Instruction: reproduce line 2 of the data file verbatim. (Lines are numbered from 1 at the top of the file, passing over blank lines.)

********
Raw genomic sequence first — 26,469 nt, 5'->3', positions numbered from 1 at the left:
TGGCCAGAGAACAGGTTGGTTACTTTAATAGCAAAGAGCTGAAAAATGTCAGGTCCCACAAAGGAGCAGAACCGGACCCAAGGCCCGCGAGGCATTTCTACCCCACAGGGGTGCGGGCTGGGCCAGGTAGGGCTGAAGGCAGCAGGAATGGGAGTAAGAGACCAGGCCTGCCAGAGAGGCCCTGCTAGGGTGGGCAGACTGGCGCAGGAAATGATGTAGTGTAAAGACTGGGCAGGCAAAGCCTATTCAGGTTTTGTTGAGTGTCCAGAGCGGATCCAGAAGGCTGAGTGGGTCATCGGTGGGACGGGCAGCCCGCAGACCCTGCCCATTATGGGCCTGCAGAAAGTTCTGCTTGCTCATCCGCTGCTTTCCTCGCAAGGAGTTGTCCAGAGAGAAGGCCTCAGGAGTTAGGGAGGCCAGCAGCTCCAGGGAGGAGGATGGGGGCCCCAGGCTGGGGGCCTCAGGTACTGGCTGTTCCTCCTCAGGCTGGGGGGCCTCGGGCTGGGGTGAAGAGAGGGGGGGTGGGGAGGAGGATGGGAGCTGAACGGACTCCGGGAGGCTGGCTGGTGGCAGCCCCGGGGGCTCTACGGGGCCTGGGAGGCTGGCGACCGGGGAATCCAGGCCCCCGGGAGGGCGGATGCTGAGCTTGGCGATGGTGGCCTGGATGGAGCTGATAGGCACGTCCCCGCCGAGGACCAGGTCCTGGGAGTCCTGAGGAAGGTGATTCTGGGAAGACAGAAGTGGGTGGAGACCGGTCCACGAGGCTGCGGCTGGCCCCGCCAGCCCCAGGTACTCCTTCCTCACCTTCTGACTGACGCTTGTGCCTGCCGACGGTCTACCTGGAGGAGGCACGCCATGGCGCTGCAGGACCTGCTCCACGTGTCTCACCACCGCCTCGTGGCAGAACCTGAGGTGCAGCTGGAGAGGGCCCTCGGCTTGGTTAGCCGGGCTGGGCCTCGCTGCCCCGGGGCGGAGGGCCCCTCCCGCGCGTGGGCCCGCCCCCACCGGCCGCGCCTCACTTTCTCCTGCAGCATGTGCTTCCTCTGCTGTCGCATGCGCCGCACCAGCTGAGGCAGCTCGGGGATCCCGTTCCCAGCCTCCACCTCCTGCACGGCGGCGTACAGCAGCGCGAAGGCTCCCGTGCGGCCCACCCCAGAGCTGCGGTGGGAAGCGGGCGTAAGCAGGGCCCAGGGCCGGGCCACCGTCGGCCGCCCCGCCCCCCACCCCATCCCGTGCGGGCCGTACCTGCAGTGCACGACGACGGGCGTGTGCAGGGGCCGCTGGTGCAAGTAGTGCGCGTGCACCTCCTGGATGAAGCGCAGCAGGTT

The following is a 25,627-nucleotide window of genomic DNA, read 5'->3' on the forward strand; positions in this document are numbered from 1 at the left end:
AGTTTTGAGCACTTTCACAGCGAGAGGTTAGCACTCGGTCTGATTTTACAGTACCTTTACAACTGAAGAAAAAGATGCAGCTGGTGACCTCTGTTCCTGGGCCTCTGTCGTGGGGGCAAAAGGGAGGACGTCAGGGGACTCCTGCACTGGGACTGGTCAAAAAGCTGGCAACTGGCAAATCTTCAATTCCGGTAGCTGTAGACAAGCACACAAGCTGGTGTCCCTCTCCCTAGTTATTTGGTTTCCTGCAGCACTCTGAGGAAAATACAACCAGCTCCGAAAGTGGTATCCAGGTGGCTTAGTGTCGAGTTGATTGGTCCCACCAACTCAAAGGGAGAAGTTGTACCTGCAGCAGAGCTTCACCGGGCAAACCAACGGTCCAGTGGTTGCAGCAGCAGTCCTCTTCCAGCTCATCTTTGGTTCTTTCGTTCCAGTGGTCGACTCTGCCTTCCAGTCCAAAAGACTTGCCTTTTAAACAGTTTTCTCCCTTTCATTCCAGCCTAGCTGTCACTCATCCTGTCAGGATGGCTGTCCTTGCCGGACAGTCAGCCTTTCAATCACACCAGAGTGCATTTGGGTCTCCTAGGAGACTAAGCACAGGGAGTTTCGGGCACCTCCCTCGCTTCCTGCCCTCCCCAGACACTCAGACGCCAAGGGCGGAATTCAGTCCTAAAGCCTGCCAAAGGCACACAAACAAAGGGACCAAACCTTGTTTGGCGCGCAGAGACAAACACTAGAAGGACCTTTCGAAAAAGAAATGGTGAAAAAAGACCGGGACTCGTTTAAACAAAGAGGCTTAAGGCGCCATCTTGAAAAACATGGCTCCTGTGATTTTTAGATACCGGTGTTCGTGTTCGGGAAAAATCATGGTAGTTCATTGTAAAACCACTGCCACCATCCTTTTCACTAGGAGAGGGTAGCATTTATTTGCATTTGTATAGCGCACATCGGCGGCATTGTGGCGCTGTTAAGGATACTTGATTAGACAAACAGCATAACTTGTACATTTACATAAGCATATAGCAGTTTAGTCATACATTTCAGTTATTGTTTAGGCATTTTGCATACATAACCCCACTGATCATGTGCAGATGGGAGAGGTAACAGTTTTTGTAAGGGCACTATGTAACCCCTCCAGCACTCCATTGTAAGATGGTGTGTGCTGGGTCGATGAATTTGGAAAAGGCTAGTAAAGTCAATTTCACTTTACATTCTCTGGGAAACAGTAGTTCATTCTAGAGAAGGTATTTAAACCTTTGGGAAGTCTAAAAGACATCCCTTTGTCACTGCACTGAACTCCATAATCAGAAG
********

TGGCCAGAGAACAGGTTGGTTACTTTAATAGCAAAGAGCTGAAAAATGTCAGGTCCCACAAAGGAGCAGAACCGGACCCAAGGCCCGCGAGGCATTTCTACCCCACAGGGGTGCGGGCTGGGCCAGGTAGGGCTGAAGGCAGCAGGAATGGGAGTAAGAGACCAGGCCTGCCAGAGAGGCCCTGCTAGGGTGGGCAGACTGGCGCAGGAAATGATGTAGTGTAAAGACTGGGCAGGCAAAGCCTATTCAGGTTTTGTTGAGTGTCCAGAGCGGATCCAGAAGGCTGAGTGGGTCATCGGTGGGACGGGCAGCCCGCAGACCCTGCCCATTATGGGCCTGCAGAAAGTTCTGCTTGCTCATCCGCTGCTTTCCTCGCAAGGAGTTGTCCAGAGAGAAGGCCTCAGGAGTTAGGGAGGCCAGCAGCTCCAGGGAGGAGGATGGGGGCCCCAGGCTGGGGGCCTCAGGTACTGGCTGTTCCTCCTCAGGCTGGGGGGCCTCGGGCTGGGGTGAAGAGAGGGGGGGTGGGGAGGAGGATGGGAGCTGAACGGACTCCGGGAGGCTGGCTGGTGGCAGCCCCGGGGGCTCTACGGGGCCTGGGAGGCTGGCGACCGGGGAATCCAGGCCCCCGGGAGGGCGGATGCTGAGCTTGGCGATGGTGGCCTGGATGGAGCTGATAGGCACGTCCCCGCCGAGGACCAGGTCCTGGGAGTCCTGAGGAAGGTGATTCTGGGAAGACAGAAGTGGGTGGAGACCGGTCCACGAGGCTGCGGCTGGCCCCGCCAGCCCCAGGTACTCCTTCCTCACCTTCTGACTGACGCTTGTGCCTGCCGACGGTCTACCTGGAGGAGGCACGCCATGGCGCTGCAGGACCTGCTCCACGTGTCTCACCACCGCCTCGTGGCAGAACCTGAGGTGCAGCTGGAGAGGGCCCTCGGCTTGGTTAGCCGGGCTGGGCCTCGCTGCCCCGGGGCGGAGGGCCCCTCCCGCGCGTGGGCCCGCCCCCACCGGCCGCGCCTCACTTTCTCCTGCAGCATGTGCTTCCTCTGCTGTCGCATGCGCCGCACCAGCTGAGGCAGCTCGGGGATCCCGTTCCCAGCCTCCACCTCCTGCACGGCGGCGTACAGCAGCGCGAAGGCTCCCGTGCGGCCCACCCCAGAGCTGCGGTGGGAAGCGGGCGTAAGCAGGGCCCAGGGCCGGGCCACCGTCGGCCGCCCCGCCCCCCACCCCATCCCGTGCGGGCCGTACCTGCAGTGCACGACGACGGGCGTGTGCAGGGGCCGCTGGTGCAAGTAGTGCGCGTGCACCTCCTGGATGAAGCGCAGCAGGTT